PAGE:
The U.S. Food and Drug Administration is supposed to be protecting our food supply.
But the sad truth is that it does very little to monitor what chemicals go into your food. And even when there’s science to prove the health risks of new ingredients, they drag their feet. It can take years… or even decades… before they pull harmful additives from the market.
When a processor wants to add a new chemical to food, the FDA doesn’t require any testing. The food company just sends a notice to the FDA. The notice says that the ingredient is “generally recognized as safe” or GRAS.
In other words, the food industry tells the FDA what’s safe instead of the other way around.
It allows untested and unsafe ingredients on the market. And once they’re on the market they usually just stay there…
The FDA rarely yanks GRAS status. And sadly, it usually only happens when people get sick die. For example, it happened with partially hydrogenated oils or trans fats. They were considered safe for years. But in 2013 the FDA withdrew their GRAS status after they were linked to serious heart disease.
And yet the FDA still permits trans fats at low levels in your food.
Artificial food colorings are another example. At least six of them were considered GRAS for years and later banned by the FDA. Two others — Red No. 3 and caramel coloring used in colas — have been found to cause cancer in animals. But the FDA still has them listed as GRAS.
There’s another GRAS ingredient I want to talk to you about today. It’s widely used in food products in the U.S. even though it’s banned in the European Union.
This common food additive is extracted from red seaweed (Chondrus crispus). It’s sometimes called Irish moss.
Carrageenan has no nutritional value. It’s used as a thickener and emulsifier. Food companies add it to improve the texture of ice cream, yogurt, cottage cheese, soy milk, almond milk, chicken stock, deli meats and other processed foods.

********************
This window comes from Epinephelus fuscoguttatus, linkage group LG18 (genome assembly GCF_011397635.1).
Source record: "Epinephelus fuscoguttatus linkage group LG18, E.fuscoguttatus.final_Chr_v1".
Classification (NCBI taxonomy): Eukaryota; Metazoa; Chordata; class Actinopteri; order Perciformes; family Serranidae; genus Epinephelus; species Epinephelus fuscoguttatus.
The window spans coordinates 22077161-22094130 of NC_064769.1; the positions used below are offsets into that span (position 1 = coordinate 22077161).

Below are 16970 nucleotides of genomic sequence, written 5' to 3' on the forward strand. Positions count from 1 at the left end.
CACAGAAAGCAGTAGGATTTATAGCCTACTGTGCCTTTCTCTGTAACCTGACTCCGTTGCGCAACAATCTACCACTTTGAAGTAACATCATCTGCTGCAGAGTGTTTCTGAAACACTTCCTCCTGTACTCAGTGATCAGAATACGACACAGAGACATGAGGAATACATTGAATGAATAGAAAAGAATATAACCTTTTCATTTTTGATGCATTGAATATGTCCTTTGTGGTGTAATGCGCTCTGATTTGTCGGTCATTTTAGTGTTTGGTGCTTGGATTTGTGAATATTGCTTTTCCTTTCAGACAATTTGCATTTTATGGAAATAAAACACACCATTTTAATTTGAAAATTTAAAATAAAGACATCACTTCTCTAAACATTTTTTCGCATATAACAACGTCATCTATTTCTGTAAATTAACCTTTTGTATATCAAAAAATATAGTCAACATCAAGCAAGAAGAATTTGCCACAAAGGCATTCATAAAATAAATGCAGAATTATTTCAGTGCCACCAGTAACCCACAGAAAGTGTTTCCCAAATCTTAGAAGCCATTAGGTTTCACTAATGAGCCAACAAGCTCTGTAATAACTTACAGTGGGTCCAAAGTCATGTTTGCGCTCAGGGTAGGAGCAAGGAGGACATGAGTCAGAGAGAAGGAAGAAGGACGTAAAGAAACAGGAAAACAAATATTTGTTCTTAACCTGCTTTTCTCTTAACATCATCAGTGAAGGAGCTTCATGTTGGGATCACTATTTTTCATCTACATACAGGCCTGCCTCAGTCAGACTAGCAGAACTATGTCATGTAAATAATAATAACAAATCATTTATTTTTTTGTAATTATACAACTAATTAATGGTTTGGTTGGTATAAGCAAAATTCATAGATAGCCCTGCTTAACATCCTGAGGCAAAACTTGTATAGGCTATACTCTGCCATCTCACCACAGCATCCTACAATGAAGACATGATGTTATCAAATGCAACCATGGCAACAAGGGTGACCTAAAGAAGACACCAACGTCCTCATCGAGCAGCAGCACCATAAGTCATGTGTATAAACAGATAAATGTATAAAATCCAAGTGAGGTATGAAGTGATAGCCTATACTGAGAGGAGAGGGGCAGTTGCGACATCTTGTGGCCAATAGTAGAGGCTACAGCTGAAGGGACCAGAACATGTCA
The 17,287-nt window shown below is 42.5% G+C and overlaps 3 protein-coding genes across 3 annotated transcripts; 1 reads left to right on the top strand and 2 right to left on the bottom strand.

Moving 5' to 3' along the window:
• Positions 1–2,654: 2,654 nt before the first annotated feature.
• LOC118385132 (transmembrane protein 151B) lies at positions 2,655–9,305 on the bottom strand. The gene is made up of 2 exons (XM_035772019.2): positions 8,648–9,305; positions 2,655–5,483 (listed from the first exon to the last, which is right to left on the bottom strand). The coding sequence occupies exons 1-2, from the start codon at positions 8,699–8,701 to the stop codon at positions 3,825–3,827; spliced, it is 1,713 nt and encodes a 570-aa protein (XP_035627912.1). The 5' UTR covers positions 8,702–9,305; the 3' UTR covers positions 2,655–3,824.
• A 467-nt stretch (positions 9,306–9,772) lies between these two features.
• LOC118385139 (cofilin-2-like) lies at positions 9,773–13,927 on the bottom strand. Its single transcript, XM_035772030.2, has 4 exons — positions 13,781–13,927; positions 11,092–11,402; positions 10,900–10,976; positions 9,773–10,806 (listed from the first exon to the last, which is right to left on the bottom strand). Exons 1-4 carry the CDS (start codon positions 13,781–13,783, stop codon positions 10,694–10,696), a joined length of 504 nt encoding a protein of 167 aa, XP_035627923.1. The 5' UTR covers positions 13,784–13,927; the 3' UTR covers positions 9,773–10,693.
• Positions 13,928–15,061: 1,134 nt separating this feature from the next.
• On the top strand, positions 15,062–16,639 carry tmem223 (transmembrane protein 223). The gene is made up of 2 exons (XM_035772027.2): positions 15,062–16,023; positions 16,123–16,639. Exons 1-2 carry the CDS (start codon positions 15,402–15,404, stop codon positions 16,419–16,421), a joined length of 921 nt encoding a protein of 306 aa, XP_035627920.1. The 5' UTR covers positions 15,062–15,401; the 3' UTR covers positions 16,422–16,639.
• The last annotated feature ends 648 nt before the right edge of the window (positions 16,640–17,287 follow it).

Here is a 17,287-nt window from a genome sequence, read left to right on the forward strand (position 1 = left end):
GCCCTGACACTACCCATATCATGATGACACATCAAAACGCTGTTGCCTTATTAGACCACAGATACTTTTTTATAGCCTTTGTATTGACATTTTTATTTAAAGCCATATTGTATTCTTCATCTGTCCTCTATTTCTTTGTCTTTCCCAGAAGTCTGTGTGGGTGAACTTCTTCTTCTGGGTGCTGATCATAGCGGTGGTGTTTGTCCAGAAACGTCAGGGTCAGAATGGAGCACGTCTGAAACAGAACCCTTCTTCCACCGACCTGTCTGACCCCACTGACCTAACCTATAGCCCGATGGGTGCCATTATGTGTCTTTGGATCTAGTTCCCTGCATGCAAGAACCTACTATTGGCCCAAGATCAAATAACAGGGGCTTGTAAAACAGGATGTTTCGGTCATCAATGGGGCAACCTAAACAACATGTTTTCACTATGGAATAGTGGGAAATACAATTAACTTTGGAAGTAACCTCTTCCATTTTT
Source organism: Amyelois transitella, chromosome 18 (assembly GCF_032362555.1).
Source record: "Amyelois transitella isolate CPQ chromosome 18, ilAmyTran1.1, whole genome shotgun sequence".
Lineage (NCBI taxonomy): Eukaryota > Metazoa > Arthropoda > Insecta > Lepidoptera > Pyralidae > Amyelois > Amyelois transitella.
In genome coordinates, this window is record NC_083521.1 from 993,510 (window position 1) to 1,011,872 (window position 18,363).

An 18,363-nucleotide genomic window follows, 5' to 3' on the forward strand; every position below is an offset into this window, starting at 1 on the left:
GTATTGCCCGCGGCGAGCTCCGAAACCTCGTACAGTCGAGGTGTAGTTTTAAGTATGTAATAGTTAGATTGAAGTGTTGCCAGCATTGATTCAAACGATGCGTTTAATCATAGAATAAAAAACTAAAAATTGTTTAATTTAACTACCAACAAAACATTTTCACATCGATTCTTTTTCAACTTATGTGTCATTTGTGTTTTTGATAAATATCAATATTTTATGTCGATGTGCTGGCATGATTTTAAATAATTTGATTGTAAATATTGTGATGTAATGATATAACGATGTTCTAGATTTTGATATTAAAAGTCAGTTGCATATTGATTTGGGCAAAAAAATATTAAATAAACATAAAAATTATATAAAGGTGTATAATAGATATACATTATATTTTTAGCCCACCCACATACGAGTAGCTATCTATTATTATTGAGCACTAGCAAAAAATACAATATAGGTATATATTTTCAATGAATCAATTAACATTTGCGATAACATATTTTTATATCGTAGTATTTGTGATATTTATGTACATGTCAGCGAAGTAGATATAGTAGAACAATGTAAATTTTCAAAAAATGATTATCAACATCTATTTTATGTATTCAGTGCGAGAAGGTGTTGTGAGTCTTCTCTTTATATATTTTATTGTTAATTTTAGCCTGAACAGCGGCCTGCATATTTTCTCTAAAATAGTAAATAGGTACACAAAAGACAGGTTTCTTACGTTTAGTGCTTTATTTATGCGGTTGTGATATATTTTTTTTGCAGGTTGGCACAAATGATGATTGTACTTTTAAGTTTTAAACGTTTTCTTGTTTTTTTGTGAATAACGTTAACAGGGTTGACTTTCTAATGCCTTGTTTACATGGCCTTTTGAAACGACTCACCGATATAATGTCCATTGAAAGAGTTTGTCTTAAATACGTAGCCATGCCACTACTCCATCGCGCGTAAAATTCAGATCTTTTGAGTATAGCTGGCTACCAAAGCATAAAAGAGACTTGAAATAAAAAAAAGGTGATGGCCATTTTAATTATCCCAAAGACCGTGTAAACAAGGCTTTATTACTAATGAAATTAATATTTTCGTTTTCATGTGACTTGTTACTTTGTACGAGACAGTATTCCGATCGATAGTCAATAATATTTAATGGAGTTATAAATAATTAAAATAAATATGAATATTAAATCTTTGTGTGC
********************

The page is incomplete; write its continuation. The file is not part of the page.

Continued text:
There are two forms of carrageenan — degraded and food grade. In animal studies, the degraded form has been proven to cause tumors. The International Agency for Research on Cancer classifies it as a possible human carcinogen.1
But food grade carrageenan isn’t much better. Tests show that the food grade type also contains some of the degraded form — in some cases as much as 25%.
And the food grade version can become degraded. When you eat food-grade carrageenan, it can break down and become degraded in the gastrointestinal tract.2 It also becomes degraded with exposure to heat, bacteria and mechanical processing.
Even the food grade version has been shown to cause inflammation and colon cancer in animals.3 It causes the same kind of inflammation that is the root cause of many serious diseases. I’m talking about heart disease, Alzheimer’s and Parkinson’s diseases, and cancer. In fact, drug researchers use carrageenan to CAUSE inflammation in their studies.
We need much more research on carrageenan and other food additives. But the FDA is not acting fast enough.
Here are two simple steps I recommend to make sure you stay safe.
1. Get back to basics. Our primal ancestors ate what they could hunt and gather. That was natural meats and eggs, veggies, unmodified fruits and nuts, and olives. They ate a lot more protein and fats than most Americans do today. And they ate no processed foods loaded with harmful chemicals. As a result, their archaeological records show virtually no heart disease, diabetes, cancer or obesity.
2. Read labels carefully, even for organic food. Whole, unprocessed foods are ideal but not always possible. If you ever need to grab something packaged in a can, box or plastic, check the labels first. Walk away from anything with carrageenan listed on the ingredients. That goes for “natural and artificial flavors,” or any food colorings.
And you can’t rely on an organic label to avoid carrageenan. Even some organic producers are adding it to their products as a thickener. Instead, look for safer alternatives like “organic guar gum” or “organic bean gum.”
To Your Good Health,
Al Sears, MD, CNS
1. International Agency For Research On Cancer, Iarc Monographs On The Evaluation Of The Carcinogenic Risk Of Chemicals To Humans, Vol. 31, June 1983. Marcus R, Watt J. “Danger of carrageenan in foods.” Lancet 1981:1;338., and
2. Marcus R, Watt J. “Potential hazards of carrageenan.” Lancet 1980:1;602–603.
3. Tobacman JK. “Review of Harmful Gastrointestinal Effects of Carrageenan in Animal Experiments.” Environ Health Perspect 2001:109(10).